A long and talky portrayal of a splintered doomsday-advancing cult

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I am puzzled that Oe Kenzaburo (1935-) was promoted by Grove Press publisher Barry Rossiter and remain dubious about awarding a Nobel Prize to him (for a then-living Japanese writer in 1994, I’d have picked Inoue Yasushi). In his speech accepting the award, Oe said that he was finished with autobiographical fiction. I think that his guilt about his brain-damaged son Hikari became tedious, and welcomed moving on to other topics.

His first post-prize novel, the 576-page 1999 Chugaeri,/Somersault, lacks the concision of his early and middle-period work. It was stimulated by the Aum Shinrikyo cult and the sarin gas attack on the Tokyo subway system of 1995 that was the biggest trauma for Japanese between the atomic bombs/surrender/occupation and the 2011 Fukishima nuclear reactor explosions following the Tôhoku earthquake.

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The sprawling novel focuses on the revival of a cult that had been dissolved a decade earlier by its founders, Patron and Guide, appalled at a militant faction that was planning to seize a nuclear power plant. (This is the titular “somersault.”) A remnant (Technicians intent on speeding the end of the world) has kidnapped Guide, and Patron wants to lead an alternative, more peaceful group than that of his former followers.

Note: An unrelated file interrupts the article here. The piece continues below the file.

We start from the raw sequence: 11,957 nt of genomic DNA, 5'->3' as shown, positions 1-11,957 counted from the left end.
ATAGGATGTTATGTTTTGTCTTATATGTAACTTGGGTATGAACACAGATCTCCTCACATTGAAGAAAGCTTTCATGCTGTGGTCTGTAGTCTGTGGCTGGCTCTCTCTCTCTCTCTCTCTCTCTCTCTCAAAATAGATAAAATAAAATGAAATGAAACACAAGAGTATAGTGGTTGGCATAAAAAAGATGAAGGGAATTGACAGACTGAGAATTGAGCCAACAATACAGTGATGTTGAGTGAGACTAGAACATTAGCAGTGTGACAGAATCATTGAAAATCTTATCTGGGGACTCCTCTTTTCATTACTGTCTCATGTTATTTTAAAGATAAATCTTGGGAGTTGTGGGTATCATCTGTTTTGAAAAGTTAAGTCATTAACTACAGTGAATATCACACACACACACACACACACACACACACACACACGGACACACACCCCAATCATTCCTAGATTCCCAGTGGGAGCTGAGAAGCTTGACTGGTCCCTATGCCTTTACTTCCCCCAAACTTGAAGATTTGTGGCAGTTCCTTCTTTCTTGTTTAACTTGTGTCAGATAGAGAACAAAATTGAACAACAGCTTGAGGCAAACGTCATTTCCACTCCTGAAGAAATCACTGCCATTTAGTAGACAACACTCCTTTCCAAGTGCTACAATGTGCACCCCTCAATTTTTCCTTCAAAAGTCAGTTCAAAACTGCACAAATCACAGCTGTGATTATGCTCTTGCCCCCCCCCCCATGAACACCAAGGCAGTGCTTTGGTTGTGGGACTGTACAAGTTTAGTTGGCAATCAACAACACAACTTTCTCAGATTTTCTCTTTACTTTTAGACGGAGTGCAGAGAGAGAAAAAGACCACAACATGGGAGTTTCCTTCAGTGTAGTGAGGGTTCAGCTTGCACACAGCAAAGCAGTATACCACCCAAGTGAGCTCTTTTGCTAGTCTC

Patron lacks convincing charisma and the characters of his circle seem forced notions with pat motivations and no substance. Kizu, a painter who has become new co-leader with Patron, is dying of colon cancer and discovers homoerotic feelings that seem borrowed from Thomas Mann’s (much shorter and focused novella, Death in Venice with an older, more brutish Tadzio, herein named Ikuo). The ghost of Dosteovesky (especially  Devils and The Possessed) also lies heavily on the cult members.

There is obsessive, very stilted dialogue about the cult (a toxic mix of Christianity, Judaism, animism, and Buddhism), its attempted dissolution, and the eschatological message of the Church of the New Man (with no new visions since Patron’s original ones, explicated by the now unreachable Guide, before the “somersault”). Oe does little to illuminate why some people join doomsday cults; Murakami’s Underground, comprised of interviews of Aum members and survivors of the subway attack casts more light and takes less effort slogging through turgid theological discussions and painstakingly detailed logistics of running a cult.

©2017, Stephen O. Murray

A chaotic, but IMHO better, Oe representation of a cult (of a particular saint) is

An Echo of Heaven. I’ve also written about earlier Oe fiction (in chronological order of their publication):

Nip the Bud Shoot the Kids

Prize Stock, etc. (early novellas)

A Personal Matter

The Silent Cry

A Quiet Life

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